how to make a contrast of uniquely DE genes
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decppced • 0
@7b74a5ea
Last seen 12 months ago
United States

Hello all thanks for the help in advance I have 4 groups, two different cell lines (w and b) which were non-treated (nt) and treated (t). I wanna find genes that are uniquely DE in the w-treated group compared to the other groups.

Code should be placed in three backticks as shown below

contr.matrix <- makeContrasts(
unique_w_treated = w_t- (w_nt + b_nt + b_t)/3,
levels = colnames(design)


so, when I do this I get 164 DE genes, but doesn't make much sense to me because when I compare w_t vs w_nt alone, I only have 13 DE genes? Am I doing something wrong? Thanks

sessionInfo( ) R version 4.0.2 (2020-06-22) Platform: x86_64-apple-darwin17.0 (64-bit) Running under: macOS Mojave 10.14.6

Matrix products: default BLAS: /System/Library/Frameworks/Accelerate.framework/Versions/A/Frameworks/vecLib.framework/Versions/A/libBLAS.dylib LAPACK: /Library/Frameworks/R.framework/Versions/4.0/Resources/lib/libRlapack.dylib

locale: [1] en_US.UTF-8/en_US.UTF-8/en_US.UTF-8/C/en_US.UTF-8/en_US.UTF-8

attached base packages: [1] grid stats4 parallel stats graphics grDevices utils datasets methods base

edgeR limma RNA-seq DEGseq • 597 views
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@james-w-macdonald-5106
Last seen 1 hour ago
United States

You are comparing the average of three groups to the w_t group. There are many ways that the average of those three groups could be much different, even if there aren't many differences between w_t and w_nt.

Analogously, if you were to compare heights between two gymnastics teams, they might not be that different. But if you compared the heights of a gymnastics team to the average of a gymnastics team and a basketball team you shouldn't be surprised if that comparison is significant.

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That makes sense. It is pretty obvious! lol. I just didn't know how to interpret the code completely thanks

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however, that still doesn't answer the main question. Since this is the wrong contrast for my question, which one is it? thanks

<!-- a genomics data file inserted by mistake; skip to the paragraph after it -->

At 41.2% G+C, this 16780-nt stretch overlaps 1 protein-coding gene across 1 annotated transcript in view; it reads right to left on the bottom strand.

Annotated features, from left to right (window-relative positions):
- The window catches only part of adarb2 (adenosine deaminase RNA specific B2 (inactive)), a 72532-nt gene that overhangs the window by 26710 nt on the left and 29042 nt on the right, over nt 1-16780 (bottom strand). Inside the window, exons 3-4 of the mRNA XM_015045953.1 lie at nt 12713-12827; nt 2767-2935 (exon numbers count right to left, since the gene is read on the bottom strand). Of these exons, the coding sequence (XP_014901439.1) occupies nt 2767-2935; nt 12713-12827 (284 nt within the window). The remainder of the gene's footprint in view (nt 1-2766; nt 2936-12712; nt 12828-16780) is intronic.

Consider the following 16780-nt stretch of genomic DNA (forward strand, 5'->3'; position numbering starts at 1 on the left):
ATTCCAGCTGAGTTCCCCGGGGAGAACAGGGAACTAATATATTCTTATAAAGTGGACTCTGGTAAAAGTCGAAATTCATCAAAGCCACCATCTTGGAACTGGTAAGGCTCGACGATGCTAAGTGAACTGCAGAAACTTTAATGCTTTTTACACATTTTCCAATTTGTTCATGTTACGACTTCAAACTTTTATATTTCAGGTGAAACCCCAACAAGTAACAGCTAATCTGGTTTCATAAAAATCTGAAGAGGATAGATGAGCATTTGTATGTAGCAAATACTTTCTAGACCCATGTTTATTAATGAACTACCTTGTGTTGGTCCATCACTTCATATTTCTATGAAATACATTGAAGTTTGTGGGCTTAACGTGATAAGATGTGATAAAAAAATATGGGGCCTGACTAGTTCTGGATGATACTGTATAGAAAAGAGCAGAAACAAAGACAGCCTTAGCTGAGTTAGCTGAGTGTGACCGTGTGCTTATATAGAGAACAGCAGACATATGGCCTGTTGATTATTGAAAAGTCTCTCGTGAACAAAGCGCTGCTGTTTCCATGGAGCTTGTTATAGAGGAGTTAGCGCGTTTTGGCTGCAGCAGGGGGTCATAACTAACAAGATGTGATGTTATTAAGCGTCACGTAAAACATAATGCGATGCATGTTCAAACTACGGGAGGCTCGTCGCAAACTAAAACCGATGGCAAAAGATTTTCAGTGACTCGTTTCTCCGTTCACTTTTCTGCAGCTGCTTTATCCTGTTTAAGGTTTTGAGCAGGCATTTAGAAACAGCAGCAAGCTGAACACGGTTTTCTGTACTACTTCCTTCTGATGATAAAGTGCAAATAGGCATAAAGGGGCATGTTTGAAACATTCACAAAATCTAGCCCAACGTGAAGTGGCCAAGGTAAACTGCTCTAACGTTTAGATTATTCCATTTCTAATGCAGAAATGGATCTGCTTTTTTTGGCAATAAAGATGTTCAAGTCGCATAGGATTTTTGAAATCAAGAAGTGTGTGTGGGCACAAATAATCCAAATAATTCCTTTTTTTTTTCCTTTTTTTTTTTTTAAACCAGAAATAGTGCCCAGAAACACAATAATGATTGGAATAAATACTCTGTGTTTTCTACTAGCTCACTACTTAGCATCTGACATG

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I don't know. What does 'uniquely DE' mean in this context? Are you looking for genes that are DE in all three comparisons, and have the same sign? Or just DE in all three comparisons? Something else?

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thanks for answering. I am trying to find genes that are DE-ed in only one but not the other three conditions when I compare them individually. The condition I am interested. Is w_t. Is that possible? Thanks

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DE means differentially expressed, which by definition is a comparison between groups (e.g., you can restate that as 'expressed differently'). If you want to know the genes that are DE in w_t as compared to each of the other groups, then you can make all three comparisons and then do a Venn diagram to see which genes are significantly different in all three comparisons.

But that brings me back to my original question. Say Gene X is up-regulated when you compare w_t to w_nt and w_t vs b_t (e.g., the expression is higher in w_t than those other two groups), but is down-regulated in w_t vs b_nt (lower in w_t vs b_nt). Is that gene 'unique to w_t'? I mean it's different between w_t and each of the other three groups, but not in the same way.

So what I think you want is to make all the comparisons, run decideTests and then do something like

dt <- decideTests(fit)
## where fit is an MArrayLM from running eBayes
## if you don't care which direction
ind <- rowSums(abs(dt)) == 3L
## if you do care about directionality
ind <- abs(rowSums(dt)) == 3L


Then what you do is dependent on what you want. If you just want the gene names, you can use that indicator variable to extract things from the genes item in your MArrayLM object. Or you could get the genes and statistics using topTable with sort.by = "none" and subset using the indicator.

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thanks, this is very helpful. I will do it this way, thanks